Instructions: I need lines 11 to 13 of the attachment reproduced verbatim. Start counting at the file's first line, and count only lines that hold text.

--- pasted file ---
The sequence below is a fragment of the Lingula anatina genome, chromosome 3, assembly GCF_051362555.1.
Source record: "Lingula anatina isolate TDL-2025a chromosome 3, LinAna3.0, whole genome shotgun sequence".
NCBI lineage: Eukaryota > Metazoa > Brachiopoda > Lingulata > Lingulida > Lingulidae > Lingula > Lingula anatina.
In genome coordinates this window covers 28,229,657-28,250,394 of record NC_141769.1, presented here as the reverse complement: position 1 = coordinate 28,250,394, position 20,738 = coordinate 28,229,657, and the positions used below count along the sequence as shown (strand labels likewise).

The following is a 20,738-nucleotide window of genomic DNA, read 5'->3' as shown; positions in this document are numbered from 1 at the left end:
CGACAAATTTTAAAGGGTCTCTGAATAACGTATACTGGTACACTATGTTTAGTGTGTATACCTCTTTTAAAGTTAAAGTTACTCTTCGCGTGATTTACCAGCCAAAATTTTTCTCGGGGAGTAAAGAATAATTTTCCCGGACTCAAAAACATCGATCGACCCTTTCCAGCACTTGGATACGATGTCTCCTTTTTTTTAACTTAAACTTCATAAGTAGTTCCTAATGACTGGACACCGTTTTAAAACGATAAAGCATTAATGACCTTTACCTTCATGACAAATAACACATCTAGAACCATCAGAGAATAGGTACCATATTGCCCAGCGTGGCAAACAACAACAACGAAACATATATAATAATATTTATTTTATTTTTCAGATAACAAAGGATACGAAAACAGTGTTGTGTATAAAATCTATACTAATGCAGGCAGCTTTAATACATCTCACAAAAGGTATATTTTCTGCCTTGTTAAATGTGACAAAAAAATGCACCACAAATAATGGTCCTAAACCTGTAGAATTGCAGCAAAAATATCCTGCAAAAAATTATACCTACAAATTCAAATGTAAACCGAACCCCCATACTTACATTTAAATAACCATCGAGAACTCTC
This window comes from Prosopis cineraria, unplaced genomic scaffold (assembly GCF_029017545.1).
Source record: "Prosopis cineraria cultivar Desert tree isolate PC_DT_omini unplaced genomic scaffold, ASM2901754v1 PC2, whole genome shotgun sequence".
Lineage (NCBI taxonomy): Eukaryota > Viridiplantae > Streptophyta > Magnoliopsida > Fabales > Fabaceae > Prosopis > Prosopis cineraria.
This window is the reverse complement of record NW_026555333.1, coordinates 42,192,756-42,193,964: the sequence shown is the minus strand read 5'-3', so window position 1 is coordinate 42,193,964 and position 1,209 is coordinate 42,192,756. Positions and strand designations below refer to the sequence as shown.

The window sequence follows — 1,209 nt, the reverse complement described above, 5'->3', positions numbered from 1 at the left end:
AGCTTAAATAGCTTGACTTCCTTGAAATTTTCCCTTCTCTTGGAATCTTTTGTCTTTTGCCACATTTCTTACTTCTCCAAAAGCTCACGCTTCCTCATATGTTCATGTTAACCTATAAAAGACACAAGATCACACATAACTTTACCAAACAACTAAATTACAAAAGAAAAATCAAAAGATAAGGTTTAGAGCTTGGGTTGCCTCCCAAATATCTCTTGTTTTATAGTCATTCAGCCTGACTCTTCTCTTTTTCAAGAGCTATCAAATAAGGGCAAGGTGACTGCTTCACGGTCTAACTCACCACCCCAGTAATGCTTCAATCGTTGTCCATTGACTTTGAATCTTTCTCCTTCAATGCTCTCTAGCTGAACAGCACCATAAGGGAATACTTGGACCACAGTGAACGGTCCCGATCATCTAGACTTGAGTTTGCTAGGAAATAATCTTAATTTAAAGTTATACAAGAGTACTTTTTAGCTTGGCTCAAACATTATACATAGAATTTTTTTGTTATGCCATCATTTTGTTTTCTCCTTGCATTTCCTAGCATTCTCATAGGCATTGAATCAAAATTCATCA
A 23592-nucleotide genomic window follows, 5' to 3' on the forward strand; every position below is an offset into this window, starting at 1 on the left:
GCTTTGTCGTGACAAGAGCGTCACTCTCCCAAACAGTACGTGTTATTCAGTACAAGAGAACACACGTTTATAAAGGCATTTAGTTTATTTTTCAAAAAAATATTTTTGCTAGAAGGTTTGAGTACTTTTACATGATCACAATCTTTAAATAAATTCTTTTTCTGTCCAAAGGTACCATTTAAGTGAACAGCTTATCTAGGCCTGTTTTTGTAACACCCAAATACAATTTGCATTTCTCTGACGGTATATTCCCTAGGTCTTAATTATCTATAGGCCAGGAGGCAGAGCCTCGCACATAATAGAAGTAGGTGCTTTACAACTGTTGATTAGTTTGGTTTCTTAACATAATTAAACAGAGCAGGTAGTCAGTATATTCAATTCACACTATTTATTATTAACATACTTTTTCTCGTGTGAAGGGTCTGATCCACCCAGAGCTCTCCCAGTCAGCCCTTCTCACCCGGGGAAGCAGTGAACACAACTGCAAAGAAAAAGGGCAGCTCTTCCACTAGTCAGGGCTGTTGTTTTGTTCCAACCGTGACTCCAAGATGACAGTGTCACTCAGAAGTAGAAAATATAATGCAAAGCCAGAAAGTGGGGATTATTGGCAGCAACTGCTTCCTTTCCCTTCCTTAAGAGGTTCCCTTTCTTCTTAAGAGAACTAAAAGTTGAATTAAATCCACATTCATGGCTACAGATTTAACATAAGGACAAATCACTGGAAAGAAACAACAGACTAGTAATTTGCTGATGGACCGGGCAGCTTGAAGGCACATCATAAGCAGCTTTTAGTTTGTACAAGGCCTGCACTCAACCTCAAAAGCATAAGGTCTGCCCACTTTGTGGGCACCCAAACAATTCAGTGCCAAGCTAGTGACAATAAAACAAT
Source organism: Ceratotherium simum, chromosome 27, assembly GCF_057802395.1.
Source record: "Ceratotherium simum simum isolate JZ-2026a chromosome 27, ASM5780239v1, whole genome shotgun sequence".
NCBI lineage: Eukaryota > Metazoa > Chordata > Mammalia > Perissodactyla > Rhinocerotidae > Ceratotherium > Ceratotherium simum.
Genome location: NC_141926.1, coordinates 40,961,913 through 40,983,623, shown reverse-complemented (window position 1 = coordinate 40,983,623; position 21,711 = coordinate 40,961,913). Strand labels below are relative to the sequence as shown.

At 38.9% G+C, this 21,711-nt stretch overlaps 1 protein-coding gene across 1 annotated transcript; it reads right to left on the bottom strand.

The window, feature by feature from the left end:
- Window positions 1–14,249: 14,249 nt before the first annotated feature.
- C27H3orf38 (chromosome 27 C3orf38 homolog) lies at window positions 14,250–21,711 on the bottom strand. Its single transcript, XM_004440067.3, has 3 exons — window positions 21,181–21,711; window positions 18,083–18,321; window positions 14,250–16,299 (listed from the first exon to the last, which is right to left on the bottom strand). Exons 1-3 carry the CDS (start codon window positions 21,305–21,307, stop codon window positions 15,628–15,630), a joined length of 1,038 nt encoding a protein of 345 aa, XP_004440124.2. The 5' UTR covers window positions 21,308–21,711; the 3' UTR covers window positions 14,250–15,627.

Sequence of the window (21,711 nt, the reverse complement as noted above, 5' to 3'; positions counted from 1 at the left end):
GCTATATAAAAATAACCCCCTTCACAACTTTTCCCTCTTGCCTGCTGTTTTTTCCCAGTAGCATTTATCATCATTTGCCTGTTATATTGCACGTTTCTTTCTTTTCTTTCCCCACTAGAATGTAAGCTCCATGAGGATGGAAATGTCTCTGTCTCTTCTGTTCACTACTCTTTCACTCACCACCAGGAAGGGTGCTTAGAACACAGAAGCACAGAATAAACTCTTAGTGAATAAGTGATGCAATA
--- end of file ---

The window sequence follows — 1,209 nt, the reverse complement described above, 5'->3', positions numbered from 1 at the left end:
AGCTTAAATAGCTTGACTTCCTTGAAATTTTCCCTTCTCTTGGAATCTTTTGTCTTTTGCCACATTTCTTACTTCTCCAAAAGCTCACGCTTCCTCATATGTTCATGTTAACCTATAAAAGACACAAGATCACACATAACTTTACCAAACAACTAAATTACAAAAGAAAAATCAAAAGATAAGGTTTAGAGCTTGGGTTGCCTCCCAAATATCTCTTGTTTTATAGTCATTCAGCCTGACTCTTCTCTTTTTCAAGAGCTATCAAATAAGGGCAAGGTGACTGCTTCACGGTCTAACTCACCACCCCAGTAATGCTTCAATCGTTGTCCATTGACTTTGAATCTTTCTCCTTCAATGCTCTCTAGCTGAACAGCACCATAAGGGAATACTTGGACCACAGTGAACGGTCCCGATCATCTAGACTTGAGTTTGCTAGGAAATAATCTTAATTTAAAGTTATACAAGAGTACTTTTTAGCTTGGCTCAAACATTATACATAGAATTTTTTTGTTATGCCATCATTTTGTTTTCTCCTTGCATTTCCTAGCATTCTCATAGGCATTGAATCAAAATTCATCA
A 23592-nucleotide genomic window follows, 5' to 3' on the forward strand; every position below is an offset into this window, starting at 1 on the left: